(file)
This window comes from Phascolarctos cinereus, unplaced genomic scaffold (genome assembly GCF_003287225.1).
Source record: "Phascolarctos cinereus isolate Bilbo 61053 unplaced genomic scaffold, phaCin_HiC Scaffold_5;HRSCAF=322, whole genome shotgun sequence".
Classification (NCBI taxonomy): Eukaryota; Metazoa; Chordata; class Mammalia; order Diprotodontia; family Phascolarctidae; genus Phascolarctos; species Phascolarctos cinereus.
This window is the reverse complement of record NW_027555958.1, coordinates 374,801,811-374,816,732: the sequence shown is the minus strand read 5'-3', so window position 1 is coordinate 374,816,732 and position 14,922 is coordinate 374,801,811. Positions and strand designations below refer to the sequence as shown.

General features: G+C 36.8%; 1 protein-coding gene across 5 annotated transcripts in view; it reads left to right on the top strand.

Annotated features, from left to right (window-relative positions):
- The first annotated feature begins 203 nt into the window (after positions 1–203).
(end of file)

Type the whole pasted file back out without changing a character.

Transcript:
This window comes from Phascolarctos cinereus, unplaced genomic scaffold (genome assembly GCF_003287225.1).
Source record: "Phascolarctos cinereus isolate Bilbo 61053 unplaced genomic scaffold, phaCin_HiC Scaffold_5;HRSCAF=322, whole genome shotgun sequence".
Classification (NCBI taxonomy): Eukaryota; Metazoa; Chordata; class Mammalia; order Diprotodontia; family Phascolarctidae; genus Phascolarctos; species Phascolarctos cinereus.
This window is the reverse complement of record NW_027555958.1, coordinates 374,801,811-374,816,732: the sequence shown is the minus strand read 5'-3', so window position 1 is coordinate 374,816,732 and position 14,922 is coordinate 374,801,811. Positions and strand designations below refer to the sequence as shown.

General features: G+C 36.8%; 1 protein-coding gene across 5 annotated transcripts in view; it reads left to right on the top strand.

Annotated features, from left to right (window-relative positions):
- The first annotated feature begins 203 nt into the window (after positions 1–203).